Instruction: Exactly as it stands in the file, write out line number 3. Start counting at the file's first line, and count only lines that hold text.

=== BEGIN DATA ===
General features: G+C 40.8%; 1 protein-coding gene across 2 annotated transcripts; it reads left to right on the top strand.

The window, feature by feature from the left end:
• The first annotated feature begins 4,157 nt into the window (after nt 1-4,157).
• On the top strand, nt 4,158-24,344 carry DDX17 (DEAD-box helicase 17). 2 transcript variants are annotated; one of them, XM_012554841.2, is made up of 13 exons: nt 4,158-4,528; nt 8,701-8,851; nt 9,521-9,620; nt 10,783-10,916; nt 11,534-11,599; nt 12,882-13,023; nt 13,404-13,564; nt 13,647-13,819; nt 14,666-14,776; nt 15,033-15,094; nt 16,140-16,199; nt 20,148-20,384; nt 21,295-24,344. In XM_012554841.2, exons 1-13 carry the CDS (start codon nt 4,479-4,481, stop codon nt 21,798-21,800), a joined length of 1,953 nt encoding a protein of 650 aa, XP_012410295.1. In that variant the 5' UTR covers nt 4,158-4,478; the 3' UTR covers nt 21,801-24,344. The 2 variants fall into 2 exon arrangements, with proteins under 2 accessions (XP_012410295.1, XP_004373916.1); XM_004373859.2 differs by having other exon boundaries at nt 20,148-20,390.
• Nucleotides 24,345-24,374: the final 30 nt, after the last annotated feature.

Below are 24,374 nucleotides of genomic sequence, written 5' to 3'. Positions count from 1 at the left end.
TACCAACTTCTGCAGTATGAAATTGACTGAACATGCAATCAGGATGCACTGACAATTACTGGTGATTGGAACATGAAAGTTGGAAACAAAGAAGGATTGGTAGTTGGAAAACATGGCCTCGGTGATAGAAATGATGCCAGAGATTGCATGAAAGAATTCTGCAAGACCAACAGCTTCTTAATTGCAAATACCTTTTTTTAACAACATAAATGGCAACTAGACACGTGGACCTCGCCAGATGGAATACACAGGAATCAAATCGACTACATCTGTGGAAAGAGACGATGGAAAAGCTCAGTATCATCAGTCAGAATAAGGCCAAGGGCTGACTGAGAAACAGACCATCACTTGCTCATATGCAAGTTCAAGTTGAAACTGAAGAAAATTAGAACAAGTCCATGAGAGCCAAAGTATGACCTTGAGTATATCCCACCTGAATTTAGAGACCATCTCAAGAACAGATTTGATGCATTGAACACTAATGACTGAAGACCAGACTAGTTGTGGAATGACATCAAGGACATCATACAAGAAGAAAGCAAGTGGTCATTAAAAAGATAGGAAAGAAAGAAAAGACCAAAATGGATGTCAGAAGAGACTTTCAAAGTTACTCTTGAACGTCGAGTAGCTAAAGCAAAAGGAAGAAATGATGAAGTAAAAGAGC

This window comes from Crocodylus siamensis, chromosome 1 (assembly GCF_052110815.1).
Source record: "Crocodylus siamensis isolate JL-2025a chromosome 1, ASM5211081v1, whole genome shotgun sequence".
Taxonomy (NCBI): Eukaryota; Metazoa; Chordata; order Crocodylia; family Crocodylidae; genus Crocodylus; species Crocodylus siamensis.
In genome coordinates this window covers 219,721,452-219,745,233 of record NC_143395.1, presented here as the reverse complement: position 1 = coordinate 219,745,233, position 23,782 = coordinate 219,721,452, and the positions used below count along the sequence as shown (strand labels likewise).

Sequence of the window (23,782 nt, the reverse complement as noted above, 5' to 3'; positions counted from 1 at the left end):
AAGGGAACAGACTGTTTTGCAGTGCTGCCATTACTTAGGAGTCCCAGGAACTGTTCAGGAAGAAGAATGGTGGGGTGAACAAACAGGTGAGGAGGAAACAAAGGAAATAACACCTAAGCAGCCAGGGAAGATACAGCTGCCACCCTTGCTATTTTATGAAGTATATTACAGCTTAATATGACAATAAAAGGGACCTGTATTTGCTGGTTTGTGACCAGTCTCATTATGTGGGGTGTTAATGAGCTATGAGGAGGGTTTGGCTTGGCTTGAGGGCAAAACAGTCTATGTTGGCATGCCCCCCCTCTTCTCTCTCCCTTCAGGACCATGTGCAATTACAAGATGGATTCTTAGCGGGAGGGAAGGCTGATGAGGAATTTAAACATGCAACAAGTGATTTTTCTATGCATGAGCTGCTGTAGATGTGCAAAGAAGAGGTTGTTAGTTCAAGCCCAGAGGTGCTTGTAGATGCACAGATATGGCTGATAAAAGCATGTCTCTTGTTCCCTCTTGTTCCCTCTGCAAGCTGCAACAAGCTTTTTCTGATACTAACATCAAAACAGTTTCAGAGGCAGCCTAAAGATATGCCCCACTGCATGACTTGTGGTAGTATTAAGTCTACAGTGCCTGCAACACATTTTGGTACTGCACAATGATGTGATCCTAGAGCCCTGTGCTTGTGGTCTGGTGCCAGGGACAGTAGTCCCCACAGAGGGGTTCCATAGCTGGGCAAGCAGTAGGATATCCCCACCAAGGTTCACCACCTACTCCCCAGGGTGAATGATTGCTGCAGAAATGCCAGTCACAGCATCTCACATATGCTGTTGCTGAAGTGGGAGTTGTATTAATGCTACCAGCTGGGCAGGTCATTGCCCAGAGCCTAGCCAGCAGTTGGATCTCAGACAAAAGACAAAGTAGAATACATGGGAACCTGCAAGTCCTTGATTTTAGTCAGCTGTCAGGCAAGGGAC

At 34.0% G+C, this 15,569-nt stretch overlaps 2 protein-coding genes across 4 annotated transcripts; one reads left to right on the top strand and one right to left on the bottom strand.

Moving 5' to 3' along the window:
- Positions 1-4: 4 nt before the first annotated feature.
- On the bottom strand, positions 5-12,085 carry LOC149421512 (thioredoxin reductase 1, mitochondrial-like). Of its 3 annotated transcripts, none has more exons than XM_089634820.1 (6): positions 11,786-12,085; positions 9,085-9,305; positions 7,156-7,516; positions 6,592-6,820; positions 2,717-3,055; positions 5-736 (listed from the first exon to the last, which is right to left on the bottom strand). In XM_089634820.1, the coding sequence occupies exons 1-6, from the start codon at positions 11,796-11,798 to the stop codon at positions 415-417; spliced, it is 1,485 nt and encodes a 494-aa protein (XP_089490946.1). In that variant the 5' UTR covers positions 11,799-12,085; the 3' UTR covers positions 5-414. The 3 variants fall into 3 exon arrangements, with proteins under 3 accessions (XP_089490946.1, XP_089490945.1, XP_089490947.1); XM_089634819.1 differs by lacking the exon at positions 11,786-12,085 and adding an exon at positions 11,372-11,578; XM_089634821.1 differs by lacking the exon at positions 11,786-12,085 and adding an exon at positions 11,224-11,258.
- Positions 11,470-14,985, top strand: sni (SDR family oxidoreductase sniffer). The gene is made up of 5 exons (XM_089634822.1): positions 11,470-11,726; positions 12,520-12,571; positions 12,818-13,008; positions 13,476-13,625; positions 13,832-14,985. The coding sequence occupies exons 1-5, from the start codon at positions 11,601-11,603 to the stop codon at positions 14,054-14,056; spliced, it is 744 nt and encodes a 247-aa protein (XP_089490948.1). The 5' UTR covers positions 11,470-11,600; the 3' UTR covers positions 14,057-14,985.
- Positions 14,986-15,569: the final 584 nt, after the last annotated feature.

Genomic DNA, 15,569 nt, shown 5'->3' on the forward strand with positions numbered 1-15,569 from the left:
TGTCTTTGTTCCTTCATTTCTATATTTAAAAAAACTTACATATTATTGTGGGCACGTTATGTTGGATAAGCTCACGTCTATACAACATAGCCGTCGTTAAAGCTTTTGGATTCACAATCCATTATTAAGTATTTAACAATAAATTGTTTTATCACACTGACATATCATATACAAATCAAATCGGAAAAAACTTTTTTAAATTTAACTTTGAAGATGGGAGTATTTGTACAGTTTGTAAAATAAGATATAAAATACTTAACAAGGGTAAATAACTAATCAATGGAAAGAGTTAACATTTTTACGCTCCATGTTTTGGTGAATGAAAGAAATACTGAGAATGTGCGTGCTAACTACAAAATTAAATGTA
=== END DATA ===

• The first annotated feature begins 4,157 nt into the window (after nt 1-4,157).